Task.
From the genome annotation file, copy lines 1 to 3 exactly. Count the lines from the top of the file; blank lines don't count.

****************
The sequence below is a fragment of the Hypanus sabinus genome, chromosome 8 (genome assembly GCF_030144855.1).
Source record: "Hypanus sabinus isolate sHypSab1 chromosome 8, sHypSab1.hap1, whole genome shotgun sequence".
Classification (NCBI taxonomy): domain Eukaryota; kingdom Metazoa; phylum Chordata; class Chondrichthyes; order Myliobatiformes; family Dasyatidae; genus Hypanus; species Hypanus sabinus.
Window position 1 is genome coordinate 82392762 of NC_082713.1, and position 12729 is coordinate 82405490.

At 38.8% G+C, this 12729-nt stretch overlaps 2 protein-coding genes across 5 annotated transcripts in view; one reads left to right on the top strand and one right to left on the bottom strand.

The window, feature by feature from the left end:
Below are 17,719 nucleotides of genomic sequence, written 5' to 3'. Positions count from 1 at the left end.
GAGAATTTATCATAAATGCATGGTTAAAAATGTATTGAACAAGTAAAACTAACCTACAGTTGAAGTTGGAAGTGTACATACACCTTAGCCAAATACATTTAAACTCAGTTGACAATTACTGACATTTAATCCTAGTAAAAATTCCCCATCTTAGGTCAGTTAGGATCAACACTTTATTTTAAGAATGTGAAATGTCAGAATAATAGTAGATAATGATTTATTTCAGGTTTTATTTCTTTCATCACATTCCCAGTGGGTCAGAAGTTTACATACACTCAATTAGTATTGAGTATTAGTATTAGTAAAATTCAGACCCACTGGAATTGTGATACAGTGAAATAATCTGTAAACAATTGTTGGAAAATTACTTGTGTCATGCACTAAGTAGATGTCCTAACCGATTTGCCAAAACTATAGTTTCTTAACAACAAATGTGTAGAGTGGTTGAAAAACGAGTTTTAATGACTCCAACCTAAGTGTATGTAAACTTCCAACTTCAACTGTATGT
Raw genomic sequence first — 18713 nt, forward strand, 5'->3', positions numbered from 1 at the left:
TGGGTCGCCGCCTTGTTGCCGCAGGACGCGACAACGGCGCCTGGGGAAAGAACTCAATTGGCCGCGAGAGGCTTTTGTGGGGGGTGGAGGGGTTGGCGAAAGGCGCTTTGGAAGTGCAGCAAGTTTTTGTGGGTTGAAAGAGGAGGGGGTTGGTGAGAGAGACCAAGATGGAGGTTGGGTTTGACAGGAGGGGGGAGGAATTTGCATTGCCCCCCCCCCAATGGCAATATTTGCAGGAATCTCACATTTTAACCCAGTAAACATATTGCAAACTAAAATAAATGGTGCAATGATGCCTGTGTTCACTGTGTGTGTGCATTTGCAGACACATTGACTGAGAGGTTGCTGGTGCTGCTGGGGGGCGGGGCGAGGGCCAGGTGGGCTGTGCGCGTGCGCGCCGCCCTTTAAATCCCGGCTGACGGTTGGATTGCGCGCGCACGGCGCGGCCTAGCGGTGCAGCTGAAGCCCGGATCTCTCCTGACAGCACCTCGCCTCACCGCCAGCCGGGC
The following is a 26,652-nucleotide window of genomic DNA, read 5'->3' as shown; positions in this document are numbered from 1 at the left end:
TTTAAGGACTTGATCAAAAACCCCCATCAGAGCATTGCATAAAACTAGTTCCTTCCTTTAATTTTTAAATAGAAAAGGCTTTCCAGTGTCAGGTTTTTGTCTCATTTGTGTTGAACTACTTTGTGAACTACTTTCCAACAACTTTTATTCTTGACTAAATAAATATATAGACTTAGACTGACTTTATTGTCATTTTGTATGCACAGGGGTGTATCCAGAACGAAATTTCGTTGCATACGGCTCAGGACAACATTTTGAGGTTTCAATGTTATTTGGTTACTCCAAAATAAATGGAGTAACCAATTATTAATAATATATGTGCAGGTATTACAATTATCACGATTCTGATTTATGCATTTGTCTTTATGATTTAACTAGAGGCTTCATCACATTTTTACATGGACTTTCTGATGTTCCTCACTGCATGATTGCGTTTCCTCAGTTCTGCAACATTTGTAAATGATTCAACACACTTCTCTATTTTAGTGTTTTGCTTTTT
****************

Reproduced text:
The sequence below is a fragment of the Hypanus sabinus genome, chromosome 8 (genome assembly GCF_030144855.1).
Source record: "Hypanus sabinus isolate sHypSab1 chromosome 8, sHypSab1.hap1, whole genome shotgun sequence".
Classification (NCBI taxonomy): domain Eukaryota; kingdom Metazoa; phylum Chordata; class Chondrichthyes; order Myliobatiformes; family Dasyatidae; genus Hypanus; species Hypanus sabinus.